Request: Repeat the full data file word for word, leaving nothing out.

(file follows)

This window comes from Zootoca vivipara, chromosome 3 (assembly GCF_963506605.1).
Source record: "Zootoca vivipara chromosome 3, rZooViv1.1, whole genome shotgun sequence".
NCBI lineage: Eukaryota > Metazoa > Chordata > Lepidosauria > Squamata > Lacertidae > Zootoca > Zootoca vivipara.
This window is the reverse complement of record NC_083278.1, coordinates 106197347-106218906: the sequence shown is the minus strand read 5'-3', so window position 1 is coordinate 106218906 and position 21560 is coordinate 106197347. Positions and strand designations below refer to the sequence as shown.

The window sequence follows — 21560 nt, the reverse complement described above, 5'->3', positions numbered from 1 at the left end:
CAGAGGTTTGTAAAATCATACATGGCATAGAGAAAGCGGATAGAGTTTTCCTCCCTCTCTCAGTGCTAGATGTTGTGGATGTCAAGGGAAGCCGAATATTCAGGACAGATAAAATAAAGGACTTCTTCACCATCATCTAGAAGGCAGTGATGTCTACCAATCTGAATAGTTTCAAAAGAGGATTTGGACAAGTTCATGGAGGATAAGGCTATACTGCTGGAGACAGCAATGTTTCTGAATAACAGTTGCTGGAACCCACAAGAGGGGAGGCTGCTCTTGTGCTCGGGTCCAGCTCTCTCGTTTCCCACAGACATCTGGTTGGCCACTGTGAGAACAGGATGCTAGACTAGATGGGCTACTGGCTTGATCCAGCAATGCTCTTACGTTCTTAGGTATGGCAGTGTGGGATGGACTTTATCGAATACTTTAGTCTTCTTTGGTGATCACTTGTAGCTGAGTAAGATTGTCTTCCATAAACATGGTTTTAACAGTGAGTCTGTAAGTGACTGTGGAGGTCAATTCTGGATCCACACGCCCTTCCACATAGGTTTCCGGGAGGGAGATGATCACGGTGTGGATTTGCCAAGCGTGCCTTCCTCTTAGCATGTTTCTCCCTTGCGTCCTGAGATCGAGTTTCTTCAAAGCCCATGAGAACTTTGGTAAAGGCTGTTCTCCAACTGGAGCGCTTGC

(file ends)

This window comes from Zootoca vivipara, chromosome 3 (assembly GCF_963506605.1).
Source record: "Zootoca vivipara chromosome 3, rZooViv1.1, whole genome shotgun sequence".
NCBI lineage: Eukaryota > Metazoa > Chordata > Lepidosauria > Squamata > Lacertidae > Zootoca > Zootoca vivipara.
This window is the reverse complement of record NC_083278.1, coordinates 106197347-106218906: the sequence shown is the minus strand read 5'-3', so window position 1 is coordinate 106218906 and position 21560 is coordinate 106197347. Positions and strand designations below refer to the sequence as shown.

The window sequence follows — 21560 nt, the reverse complement described above, 5'->3', positions numbered from 1 at the left end:
CAGAGGTTTGTAAAATCATACATGGCATAGAGAAAGCGGATAGAGTTTTCCTCCCTCTCTCAGTGCTAGATGTTGTGGATGTCAAGGGAAGCCGAATATTCAGGACAGATAAAATAAAGGACTTCTTCACCATCATCTAGAAGGCAGTGATGTCTACCAATCTGAATAGTTTCAAAAGAGGATTTGGACAAGTTCATGGAGGATAAGGCTATACTGCTGGAGACAGCAATGTTTCTGAATAACAGTTGCTGGAACCCACAAGAGGGGAGGCTGCTCTTGTGCTCGGGTCCAGCTCTCTCGTTTCCCACAGACATCTGGTTGGCCACTGTGAGAACAGGATGCTAGACTAGATGGGCTACTGGCTTGATCCAGCAATGCTCTTACGTTCTTAGGTATGGCAGTGTGGGATGGACTTTATCGAATACTTTAGTCTTCTTTGGTGATCACTTGTAGCTGAGTAAGATTGTCTTCCATAAACATGGTTTTAACAGTGAGTCTGTAAGTGACTGTGGAGGTCAATTCTGGATCCACACGCCCTTCCACATAGGTTTCCGGGAGGGAGATGATCACGGTGTGGATTTGCCAAGCGTGCCTTCCTCTTAGCATGTTTCTCCCTTGCGTCCTGAGATCGAGTTTCTTCAAAGCCCATGAGAACTTTGGTAAAGGCTGTTCTCCAACTGGAGCGCTTGC